Managing a WordPress site comes with a lot of challenges. Sometimes, we are faced with errors that have proven difficult to resolve.

If you are faced with such issues on a brand new site you’re working on, you can simply reset your site and restore WordPress to its default settings. This will remove all the files on your database, leaving you with an error-free WordPress installation (i.e. the way the site was when you first installed WordPress).

Testing new features on a staging site

A staging site is used to mirror your WordPress website and is not visible to your viewers. It is mainly used to test new features, upgrades, and customizations before pushing them to the live site.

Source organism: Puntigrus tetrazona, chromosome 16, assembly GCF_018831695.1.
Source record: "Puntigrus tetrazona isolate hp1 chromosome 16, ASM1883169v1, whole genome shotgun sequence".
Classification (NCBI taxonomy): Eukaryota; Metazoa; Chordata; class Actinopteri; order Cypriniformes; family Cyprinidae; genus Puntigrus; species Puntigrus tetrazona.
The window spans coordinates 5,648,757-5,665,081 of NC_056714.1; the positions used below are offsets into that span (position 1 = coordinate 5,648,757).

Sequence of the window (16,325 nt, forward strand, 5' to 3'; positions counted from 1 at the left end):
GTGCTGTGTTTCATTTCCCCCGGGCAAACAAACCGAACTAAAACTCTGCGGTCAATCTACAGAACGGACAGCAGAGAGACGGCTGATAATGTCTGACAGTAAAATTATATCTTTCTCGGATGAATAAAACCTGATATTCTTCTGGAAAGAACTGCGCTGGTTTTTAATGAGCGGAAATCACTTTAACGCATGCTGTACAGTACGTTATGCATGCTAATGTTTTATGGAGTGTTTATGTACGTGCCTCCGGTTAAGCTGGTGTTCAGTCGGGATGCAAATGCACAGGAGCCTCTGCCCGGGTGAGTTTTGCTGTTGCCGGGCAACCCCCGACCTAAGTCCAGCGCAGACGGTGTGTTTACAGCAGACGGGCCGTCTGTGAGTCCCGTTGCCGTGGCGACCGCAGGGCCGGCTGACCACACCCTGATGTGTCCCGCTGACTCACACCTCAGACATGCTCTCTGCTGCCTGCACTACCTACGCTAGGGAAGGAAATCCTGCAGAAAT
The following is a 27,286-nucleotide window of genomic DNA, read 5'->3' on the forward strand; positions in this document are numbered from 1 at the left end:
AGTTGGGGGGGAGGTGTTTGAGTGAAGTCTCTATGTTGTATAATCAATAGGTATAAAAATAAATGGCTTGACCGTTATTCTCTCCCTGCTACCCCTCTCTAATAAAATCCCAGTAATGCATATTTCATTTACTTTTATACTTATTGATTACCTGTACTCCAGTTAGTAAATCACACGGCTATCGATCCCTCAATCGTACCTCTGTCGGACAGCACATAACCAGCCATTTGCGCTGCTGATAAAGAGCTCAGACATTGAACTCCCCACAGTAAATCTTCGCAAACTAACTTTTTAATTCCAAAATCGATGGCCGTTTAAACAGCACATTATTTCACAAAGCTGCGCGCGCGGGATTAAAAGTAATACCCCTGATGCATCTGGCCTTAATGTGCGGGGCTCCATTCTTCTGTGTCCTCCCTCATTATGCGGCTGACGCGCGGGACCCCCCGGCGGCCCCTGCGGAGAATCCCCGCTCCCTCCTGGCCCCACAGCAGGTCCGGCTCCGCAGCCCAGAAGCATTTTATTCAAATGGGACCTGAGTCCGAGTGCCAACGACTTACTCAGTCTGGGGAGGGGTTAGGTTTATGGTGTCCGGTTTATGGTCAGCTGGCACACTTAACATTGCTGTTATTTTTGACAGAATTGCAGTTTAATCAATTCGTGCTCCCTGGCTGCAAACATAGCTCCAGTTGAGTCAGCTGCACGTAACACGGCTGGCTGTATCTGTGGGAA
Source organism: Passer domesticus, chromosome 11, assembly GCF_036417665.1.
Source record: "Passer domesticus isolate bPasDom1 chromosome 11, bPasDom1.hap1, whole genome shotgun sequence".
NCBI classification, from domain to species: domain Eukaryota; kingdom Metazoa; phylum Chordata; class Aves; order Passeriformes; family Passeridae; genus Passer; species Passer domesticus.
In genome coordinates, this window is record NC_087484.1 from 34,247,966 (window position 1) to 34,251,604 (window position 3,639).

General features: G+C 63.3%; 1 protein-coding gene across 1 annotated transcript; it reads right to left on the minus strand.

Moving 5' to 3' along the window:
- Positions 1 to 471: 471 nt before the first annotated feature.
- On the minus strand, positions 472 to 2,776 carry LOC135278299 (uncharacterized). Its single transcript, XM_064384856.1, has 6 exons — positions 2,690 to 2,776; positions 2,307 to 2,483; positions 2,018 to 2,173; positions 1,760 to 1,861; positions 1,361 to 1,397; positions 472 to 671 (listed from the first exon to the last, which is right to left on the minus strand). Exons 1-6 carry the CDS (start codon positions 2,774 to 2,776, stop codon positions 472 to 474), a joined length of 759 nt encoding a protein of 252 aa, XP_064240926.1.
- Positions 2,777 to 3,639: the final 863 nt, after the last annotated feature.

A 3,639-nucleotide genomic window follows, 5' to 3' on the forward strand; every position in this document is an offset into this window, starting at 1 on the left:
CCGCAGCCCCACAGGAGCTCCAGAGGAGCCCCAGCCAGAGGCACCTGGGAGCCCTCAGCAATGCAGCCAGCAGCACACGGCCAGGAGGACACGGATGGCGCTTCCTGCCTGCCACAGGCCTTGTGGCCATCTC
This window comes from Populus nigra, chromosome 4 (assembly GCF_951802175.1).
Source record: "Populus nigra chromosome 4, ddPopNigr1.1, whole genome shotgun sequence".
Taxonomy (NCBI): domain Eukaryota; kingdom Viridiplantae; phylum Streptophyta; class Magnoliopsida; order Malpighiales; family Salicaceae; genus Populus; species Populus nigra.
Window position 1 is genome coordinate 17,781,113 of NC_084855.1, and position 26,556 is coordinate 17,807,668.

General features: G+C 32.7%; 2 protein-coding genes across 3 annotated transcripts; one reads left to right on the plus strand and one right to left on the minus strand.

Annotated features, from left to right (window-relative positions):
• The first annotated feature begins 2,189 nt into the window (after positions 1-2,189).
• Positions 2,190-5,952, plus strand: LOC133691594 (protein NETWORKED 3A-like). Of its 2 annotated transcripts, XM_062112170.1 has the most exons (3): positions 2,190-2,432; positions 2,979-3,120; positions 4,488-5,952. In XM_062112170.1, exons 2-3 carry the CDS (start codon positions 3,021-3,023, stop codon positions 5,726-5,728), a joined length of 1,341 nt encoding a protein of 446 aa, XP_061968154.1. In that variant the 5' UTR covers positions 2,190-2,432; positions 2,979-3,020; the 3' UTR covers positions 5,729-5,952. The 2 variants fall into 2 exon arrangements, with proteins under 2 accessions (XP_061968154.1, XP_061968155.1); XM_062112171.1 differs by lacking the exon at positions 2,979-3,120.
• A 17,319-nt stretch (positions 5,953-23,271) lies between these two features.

If you are a WordPress developer, chances are that you will be using a staging site to test new features on themes and plugins. For this reason, your staging site may get clustered with a lot of unnecessary files.

Luckily, WordPress has a reset feature that you can activate using a wp reset plugin or by manually clearing your database from the server.

Do you Need to Reset WordPress?

Well, this depends on the site administrator. However, there are cases where you might think you need a Reset but in reality, it is not the best way forward.

For instance, if you just want to delete your blog posts and pages, then resetting your site might be a step too far. This is because it can be achieved from the admin dashboard without necessarily using the Reset feature.

Deleting All Posts from WordPress